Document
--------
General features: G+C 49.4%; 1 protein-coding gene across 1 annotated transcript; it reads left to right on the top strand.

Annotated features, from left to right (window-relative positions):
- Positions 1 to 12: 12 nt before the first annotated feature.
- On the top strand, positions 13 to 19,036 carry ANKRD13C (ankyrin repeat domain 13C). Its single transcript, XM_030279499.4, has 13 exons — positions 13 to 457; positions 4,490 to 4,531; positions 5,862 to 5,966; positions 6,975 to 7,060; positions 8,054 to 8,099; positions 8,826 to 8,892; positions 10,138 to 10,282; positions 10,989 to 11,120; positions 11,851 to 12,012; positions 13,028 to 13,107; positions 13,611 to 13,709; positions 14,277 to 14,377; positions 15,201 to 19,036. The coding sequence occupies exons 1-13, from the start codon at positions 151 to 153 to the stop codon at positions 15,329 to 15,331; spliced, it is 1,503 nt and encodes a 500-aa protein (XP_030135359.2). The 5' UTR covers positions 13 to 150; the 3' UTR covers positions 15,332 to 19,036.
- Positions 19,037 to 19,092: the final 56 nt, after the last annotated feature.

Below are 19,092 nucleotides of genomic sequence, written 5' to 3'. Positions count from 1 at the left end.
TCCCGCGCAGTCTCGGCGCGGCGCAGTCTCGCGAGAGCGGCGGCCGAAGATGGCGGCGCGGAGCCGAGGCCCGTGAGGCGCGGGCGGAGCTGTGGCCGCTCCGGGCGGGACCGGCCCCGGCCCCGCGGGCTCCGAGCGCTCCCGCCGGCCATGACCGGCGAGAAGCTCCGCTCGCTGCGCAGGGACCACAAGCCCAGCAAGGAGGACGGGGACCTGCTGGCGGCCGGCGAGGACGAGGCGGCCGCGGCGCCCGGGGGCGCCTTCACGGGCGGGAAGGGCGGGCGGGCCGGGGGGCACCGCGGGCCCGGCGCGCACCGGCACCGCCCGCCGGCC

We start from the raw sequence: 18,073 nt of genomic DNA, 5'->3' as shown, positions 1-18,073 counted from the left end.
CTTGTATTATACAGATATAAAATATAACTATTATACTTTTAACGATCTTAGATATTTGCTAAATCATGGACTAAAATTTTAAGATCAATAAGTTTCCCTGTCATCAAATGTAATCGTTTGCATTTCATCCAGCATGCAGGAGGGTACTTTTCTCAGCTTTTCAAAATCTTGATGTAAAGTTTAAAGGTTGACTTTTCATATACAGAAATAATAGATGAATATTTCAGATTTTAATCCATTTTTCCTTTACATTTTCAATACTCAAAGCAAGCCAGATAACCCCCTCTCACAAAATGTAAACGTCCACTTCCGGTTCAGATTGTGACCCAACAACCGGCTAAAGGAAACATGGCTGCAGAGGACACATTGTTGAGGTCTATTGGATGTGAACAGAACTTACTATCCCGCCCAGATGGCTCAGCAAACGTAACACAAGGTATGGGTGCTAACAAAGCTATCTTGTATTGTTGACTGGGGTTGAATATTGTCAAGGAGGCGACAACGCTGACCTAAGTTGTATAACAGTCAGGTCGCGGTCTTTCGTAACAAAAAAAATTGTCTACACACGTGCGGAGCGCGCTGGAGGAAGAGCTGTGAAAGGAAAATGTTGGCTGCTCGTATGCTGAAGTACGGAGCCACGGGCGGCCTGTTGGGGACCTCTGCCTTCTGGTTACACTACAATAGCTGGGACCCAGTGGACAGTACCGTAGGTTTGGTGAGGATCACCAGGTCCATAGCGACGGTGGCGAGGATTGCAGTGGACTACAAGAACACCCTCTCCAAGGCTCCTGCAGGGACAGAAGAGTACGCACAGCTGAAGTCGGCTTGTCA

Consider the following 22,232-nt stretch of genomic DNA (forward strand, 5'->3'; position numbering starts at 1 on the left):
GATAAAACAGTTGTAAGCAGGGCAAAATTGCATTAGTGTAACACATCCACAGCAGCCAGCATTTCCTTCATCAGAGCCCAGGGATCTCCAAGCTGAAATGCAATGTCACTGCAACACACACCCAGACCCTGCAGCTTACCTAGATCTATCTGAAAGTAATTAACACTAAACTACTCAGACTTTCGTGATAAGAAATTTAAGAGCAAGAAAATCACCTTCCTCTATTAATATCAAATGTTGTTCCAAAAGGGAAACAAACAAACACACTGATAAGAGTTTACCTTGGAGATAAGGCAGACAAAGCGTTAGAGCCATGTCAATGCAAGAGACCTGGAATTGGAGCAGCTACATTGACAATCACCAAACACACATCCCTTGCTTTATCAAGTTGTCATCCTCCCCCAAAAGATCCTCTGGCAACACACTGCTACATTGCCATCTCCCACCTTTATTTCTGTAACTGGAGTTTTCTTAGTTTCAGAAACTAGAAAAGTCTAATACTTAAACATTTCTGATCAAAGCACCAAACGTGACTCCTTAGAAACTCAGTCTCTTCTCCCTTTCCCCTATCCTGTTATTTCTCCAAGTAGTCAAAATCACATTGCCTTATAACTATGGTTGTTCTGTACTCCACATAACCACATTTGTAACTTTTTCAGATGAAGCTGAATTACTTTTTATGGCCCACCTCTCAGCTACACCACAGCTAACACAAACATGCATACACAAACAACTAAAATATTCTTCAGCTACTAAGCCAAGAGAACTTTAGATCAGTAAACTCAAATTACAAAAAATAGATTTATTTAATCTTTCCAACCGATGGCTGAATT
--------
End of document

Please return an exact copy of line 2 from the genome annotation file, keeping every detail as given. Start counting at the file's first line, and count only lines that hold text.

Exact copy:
Annotated features, from left to right (window-relative positions):